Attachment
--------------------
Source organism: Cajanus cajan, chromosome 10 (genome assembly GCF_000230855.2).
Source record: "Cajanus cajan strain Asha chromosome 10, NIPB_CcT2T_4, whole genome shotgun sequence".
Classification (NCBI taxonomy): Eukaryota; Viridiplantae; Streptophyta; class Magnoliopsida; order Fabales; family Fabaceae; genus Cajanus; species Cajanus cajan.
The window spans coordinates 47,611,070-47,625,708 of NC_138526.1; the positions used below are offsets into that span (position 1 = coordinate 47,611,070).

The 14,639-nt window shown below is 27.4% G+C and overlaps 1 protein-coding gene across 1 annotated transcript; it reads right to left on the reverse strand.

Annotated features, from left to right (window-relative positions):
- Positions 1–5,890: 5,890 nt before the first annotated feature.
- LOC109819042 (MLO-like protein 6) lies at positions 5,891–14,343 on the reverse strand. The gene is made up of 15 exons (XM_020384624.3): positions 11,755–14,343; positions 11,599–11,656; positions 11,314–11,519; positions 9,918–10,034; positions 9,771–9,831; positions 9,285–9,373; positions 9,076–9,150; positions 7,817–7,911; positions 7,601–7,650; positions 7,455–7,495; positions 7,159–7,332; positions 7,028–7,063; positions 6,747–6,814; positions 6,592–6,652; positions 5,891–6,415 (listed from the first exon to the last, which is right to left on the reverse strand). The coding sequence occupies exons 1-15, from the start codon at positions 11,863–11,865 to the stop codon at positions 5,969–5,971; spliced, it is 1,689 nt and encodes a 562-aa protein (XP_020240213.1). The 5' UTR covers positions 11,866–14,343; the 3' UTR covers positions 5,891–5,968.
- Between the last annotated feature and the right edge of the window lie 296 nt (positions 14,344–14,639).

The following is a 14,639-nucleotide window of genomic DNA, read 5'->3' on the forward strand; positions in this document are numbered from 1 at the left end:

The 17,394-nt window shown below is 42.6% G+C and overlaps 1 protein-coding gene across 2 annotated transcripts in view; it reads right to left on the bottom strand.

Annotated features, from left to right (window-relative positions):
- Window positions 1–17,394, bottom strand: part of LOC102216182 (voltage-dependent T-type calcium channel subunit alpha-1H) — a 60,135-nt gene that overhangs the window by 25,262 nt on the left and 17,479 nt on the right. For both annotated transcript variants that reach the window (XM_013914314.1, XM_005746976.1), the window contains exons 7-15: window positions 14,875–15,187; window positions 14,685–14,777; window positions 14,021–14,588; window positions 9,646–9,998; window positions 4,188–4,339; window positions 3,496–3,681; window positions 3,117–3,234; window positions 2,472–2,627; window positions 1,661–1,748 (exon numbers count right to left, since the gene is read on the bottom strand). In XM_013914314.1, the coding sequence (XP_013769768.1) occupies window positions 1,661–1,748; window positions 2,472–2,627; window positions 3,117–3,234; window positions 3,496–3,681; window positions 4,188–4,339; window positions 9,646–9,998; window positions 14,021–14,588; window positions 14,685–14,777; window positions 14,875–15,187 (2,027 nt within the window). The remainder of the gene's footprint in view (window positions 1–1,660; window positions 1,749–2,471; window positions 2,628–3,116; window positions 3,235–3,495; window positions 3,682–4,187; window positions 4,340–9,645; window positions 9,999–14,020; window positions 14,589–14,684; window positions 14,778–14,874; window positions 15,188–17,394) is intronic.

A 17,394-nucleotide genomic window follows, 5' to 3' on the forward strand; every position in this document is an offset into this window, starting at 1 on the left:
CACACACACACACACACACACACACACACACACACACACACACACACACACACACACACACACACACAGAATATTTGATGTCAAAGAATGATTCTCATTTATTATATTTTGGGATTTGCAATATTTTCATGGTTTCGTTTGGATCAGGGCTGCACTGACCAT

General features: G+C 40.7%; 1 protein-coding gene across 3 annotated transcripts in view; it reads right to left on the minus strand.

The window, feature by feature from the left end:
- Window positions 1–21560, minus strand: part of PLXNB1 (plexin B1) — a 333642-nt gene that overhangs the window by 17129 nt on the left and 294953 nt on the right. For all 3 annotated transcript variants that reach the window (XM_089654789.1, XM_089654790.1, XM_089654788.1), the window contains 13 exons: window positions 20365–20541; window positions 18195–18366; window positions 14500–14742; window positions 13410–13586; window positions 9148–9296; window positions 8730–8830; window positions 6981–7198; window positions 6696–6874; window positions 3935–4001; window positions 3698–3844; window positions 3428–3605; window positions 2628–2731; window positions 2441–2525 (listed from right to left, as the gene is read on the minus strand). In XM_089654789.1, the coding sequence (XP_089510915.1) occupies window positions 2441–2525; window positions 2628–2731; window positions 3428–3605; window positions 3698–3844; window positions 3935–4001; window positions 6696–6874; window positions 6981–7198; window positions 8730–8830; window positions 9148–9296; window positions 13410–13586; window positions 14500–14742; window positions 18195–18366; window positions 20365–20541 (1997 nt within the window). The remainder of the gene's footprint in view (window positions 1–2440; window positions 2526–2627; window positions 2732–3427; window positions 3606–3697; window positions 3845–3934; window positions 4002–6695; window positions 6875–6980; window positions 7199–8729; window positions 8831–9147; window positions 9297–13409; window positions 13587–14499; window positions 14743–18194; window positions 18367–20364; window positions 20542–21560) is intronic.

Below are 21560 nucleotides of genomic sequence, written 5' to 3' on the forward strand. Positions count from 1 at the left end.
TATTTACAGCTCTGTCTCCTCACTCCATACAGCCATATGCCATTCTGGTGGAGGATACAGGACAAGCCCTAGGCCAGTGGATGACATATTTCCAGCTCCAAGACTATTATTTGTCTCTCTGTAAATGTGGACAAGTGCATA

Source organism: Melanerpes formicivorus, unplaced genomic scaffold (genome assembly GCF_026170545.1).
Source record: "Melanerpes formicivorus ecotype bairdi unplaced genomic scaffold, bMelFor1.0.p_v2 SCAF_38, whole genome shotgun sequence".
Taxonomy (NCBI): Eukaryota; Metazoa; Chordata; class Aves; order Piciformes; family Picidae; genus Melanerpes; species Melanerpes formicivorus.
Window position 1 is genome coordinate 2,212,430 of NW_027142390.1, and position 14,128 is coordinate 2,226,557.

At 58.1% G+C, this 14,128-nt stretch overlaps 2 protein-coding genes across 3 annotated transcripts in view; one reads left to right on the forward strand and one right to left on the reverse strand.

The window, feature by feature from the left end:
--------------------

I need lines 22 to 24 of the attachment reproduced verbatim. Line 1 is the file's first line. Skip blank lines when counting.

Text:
Source record: "Melanerpes formicivorus ecotype bairdi unplaced genomic scaffold, bMelFor1.0.p_v2 SCAF_38, whole genome shotgun sequence".
Taxonomy (NCBI): Eukaryota; Metazoa; Chordata; class Aves; order Piciformes; family Picidae; genus Melanerpes; species Melanerpes formicivorus.
Window position 1 is genome coordinate 2,212,430 of NW_027142390.1, and position 14,128 is coordinate 2,226,557.